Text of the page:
“I’m so proud of what we made and there was so much joy in the making of it,” she added, “but it was also an unsustainable way of living, that level of stress.”

Adapted from a humble, low-budget community theater project she debuted in Montpelier in 2006, “Hadestown” brought the ancient myth of Orpheus and Eurydice into conversation with such modern phenomena as capitalism, climate change and New Orleans-style jazz.

In 2010, Mitchell released a concept album called “Hadestown,” featuring songs from the initial Vermont theater production sung by some of her folk peers: Justin Vernon of Bon Iver voiced Orpheus, Ani DiFranco was Persephone. But Mitchell still dreamed of adapting a more ambitious stage production.

“Anaïs is the most specific writer I’ve ever encountered,” the “Hadestown” director Rachel Chavkin said in a phone interview. “So often the process of creating can seem really abstract,” she added. “What is very beautiful about Anaïs is that she lives very openly in the process of turning over words and images, feeling them around in her mouth and on her guitar.”

When “Hadestown” opened at the Walter Kerr Theater in April 2019 (taking over for “Springsteen on Broadway”), Mitchell became just the fourth woman to compose the music, lyrics and book of a Broadway musical. The moment was a turning point in her journey with a project she’d been living with for 13 long years. But there comes a time in a show’s life when even the most involved writer must find a new space.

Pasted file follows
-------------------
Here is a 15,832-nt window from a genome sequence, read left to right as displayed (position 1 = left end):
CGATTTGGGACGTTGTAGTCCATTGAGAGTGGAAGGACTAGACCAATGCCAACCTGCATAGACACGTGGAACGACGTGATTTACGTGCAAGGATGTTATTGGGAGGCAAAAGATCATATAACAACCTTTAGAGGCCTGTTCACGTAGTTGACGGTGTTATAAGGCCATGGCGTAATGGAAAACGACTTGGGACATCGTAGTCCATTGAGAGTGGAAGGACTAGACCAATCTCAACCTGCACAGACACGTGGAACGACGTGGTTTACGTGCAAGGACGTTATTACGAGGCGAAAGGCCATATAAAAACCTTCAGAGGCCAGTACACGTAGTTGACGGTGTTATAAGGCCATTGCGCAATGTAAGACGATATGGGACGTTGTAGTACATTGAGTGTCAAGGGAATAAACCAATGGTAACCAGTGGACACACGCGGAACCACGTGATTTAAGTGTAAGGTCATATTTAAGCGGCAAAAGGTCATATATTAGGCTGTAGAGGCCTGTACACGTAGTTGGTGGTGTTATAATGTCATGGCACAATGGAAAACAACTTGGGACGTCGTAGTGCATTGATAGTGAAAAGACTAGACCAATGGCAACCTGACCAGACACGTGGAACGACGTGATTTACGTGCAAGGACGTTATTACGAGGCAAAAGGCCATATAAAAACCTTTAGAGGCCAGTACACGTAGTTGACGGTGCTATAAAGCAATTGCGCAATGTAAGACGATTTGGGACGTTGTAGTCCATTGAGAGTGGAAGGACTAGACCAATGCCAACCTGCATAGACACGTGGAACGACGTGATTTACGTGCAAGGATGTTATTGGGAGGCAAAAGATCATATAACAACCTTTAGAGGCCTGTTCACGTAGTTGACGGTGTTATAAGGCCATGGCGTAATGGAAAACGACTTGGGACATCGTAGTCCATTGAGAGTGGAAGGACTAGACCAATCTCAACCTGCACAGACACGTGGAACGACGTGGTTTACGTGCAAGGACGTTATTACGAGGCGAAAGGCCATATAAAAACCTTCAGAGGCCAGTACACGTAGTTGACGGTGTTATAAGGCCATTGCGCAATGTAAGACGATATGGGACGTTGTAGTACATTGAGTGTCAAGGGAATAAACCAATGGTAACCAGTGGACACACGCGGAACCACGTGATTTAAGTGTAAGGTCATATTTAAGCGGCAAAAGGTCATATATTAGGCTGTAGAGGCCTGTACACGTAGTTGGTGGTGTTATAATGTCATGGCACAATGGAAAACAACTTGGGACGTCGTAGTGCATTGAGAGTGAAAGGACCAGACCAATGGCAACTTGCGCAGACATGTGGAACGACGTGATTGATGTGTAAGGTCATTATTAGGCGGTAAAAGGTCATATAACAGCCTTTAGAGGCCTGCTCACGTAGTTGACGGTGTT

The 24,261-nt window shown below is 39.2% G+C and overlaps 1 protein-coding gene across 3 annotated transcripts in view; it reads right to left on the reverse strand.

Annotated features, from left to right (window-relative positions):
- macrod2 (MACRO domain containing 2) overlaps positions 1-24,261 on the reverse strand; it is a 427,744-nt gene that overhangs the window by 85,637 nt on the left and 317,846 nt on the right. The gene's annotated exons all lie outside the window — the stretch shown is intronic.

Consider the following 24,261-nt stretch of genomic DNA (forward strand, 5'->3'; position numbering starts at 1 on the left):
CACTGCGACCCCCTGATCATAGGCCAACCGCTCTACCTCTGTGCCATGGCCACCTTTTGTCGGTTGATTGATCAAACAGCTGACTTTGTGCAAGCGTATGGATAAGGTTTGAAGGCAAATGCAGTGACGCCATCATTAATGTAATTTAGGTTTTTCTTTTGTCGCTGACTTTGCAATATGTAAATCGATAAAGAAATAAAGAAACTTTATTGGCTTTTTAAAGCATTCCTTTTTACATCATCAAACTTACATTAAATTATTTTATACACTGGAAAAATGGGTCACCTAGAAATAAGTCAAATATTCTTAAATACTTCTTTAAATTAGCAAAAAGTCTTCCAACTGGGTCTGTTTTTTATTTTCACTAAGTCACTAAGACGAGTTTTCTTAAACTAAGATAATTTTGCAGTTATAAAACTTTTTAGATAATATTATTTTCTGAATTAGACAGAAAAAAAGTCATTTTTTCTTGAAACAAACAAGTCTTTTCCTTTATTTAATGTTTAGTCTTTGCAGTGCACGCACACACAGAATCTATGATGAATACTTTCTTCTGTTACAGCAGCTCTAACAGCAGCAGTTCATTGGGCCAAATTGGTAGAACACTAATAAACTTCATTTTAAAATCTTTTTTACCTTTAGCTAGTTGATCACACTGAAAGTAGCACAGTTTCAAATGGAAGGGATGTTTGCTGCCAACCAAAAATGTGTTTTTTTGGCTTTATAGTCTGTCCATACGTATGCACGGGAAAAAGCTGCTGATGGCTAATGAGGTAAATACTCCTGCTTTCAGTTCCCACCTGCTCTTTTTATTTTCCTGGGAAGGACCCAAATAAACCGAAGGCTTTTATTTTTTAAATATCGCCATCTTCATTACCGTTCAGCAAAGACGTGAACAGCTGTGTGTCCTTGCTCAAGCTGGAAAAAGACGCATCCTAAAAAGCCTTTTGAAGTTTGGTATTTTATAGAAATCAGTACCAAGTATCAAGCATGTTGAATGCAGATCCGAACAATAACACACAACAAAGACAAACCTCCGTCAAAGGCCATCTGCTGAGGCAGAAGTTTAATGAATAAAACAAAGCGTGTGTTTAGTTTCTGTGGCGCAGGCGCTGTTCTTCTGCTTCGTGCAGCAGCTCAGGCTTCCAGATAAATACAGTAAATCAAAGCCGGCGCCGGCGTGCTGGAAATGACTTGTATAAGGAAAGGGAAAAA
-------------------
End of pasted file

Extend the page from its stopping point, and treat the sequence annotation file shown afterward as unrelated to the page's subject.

“There was a funny moment that happened as soon as the show opened on Broadway, where suddenly I didn’t have a home in the theater anymore,” Mitchell said when we first met up in Manhattan in the courtyard of the Standard Hotel last November. “Literally: It used to be, this is my seat, this is where I go play guitar in the stairwell. And then suddenly the audience is there and there’s nowhere for me.”

But this necessary step back from “Hadestown” finally gave her the opportunity to reconnect with the music world from which she’d long been absent, and return to her own, more intimate form of songwriting.

“Hadestown” and her stirring 2012 album “Young Man in America” involved a lot of “dressing up in costumes, getting access to some kind of larger-than-life feelings and language, like, ‘I’m the king of the Underworld,’” she said, laughing for a moment as she did her best Hades impression. “I do really enjoy that. But these songs are all me, the stories are my stories. That feels very different.”

“A songwriter is kind of a songwright,” Mitchell said. “It’s like building a house that other people will inhabit.”Credit…Sabrina Santiago for The New York Times

THOUGH SHE IS not quite at the level of Ben, Jerry or Bernie, Mitchell is certifiably Vermont Famous — the sort of New Englander who gets recognized in hushed tones at folk festivals and farmers’ markets. Her hair is shaggy and dyed darker than the blonde of her “Hadestown” days, and she speaks in a chiming voice that often sounds innocently wonder-struck, before a joke or a playful bit of profanity suddenly brings it back down to earth.